## R: A random walk though OOP land.

If you are used to object oriented programing in a different language, the way R does things can seem a little strange and backwards. “proto” to the rescue. With this library you can simulate “normal” OOP. I found the examples for proto not so helpful, so to figure out how the package works I sent one lonely red ant on a drunken walk. Here’s my code:

```1 2 3 4 5 6 7 8 9 10 11 12 13 14 15 16 17 18 19 20 21 22 23 24 25 26 27 28 29 30 31 32 33 34 35 36 37 38 39 40 41 library("proto")   # Everybody likes ants ant <- proto( # Default values for the class variables xPos = 0, yPos = 0, name = character(), )   # What do ants do? They move ant\$move <-function(.,xDisp=0, yDisp=0) { .\$xPos = .\$xPos + xDisp .\$yPos = .\$yPos + yDisp }   # See the little red ant move ant\$plot <- function(.) { points(.\$xPos, .\$yPos, pch=20, col="red") }   # Instantiate the class. myAnt = ant myAnt\$name = "George"     plot(myAnt\$xPos, myAnt\$yPos, xlim=c(-10,10), ylim=c(-10,10), pch=20, col="red") for(i in 1:40) {   # The ant is drunk on Kool Aid myAnt\$move(rnorm(1),rnorm(1))   # The ant is lazy and will rest for a moment Sys.sleep(.5)   # Plot the new location ant\$plot()   }   cat("The ant named", myAnt\$name, "is now located at (", myAnt\$xPos, myAnt\$yPos, ")\n")```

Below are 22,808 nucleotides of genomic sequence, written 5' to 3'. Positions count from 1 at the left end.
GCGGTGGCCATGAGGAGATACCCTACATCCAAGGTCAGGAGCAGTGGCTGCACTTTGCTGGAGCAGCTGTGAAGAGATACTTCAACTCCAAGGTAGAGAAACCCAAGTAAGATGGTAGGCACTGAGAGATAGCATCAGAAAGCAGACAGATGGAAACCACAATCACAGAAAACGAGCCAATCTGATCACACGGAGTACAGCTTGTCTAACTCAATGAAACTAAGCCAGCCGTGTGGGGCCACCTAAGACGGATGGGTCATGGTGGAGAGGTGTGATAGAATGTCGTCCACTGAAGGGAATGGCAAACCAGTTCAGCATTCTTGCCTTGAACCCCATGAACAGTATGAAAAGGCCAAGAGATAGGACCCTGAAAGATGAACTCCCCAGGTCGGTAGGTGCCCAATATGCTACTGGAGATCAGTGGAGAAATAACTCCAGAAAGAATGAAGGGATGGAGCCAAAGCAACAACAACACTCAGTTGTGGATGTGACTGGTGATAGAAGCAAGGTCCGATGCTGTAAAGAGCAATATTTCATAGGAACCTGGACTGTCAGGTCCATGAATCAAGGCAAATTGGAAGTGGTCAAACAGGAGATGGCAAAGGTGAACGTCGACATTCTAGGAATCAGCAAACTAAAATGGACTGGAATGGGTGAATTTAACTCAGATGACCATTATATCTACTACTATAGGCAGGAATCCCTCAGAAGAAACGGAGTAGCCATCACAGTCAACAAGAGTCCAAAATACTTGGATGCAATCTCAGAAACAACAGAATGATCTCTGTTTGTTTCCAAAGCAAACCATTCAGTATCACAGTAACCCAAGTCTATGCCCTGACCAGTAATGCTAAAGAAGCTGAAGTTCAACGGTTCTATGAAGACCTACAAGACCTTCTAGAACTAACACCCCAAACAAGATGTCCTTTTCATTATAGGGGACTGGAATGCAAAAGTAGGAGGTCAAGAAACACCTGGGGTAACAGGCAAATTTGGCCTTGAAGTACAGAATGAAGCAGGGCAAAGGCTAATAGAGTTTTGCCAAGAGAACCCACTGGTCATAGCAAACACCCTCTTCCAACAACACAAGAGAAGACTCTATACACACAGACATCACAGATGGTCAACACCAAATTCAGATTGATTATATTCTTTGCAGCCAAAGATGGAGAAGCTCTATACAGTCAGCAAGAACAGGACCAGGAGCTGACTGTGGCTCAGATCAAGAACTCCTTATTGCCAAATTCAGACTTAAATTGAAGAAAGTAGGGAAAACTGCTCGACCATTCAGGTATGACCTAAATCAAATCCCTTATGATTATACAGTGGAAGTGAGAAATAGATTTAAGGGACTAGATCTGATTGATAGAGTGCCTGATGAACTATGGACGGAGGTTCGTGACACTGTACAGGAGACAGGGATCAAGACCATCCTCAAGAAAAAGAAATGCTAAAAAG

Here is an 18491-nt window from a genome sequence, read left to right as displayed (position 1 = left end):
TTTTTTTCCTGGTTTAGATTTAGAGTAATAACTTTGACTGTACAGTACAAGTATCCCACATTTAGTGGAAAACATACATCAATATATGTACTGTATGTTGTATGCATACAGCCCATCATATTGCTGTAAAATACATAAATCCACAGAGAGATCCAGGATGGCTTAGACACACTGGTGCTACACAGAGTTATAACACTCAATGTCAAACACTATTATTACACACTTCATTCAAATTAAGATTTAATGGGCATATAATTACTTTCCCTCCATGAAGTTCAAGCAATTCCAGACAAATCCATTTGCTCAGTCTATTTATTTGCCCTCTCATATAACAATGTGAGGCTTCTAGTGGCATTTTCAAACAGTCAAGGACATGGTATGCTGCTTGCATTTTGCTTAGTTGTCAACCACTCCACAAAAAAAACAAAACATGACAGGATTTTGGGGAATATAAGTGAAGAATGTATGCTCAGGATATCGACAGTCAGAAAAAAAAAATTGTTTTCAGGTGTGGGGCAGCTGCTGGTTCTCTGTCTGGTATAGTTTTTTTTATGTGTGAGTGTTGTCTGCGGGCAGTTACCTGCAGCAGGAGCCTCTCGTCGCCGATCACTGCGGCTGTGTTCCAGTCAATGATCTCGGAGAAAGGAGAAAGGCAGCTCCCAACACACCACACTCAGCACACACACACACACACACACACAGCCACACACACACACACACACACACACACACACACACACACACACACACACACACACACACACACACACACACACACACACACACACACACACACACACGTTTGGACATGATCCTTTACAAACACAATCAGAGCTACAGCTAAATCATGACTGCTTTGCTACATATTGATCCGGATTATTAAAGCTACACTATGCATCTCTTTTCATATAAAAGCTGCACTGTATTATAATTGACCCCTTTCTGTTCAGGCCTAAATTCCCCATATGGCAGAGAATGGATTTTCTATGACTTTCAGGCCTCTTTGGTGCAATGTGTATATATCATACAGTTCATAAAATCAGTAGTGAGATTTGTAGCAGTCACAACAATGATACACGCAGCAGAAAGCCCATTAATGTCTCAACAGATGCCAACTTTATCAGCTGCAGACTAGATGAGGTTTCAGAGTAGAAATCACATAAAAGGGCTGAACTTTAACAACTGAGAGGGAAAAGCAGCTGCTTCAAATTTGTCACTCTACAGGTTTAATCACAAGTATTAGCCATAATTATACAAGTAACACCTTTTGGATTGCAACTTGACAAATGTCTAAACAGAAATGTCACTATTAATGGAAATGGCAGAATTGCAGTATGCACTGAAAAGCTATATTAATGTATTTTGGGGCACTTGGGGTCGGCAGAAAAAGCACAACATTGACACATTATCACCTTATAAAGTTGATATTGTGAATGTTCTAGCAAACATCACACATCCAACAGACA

Tags: , , ,

1. Good post!
Keep up such posts

Also, I see that Proto can plot the objects relationships – it might be worth to add a note about that.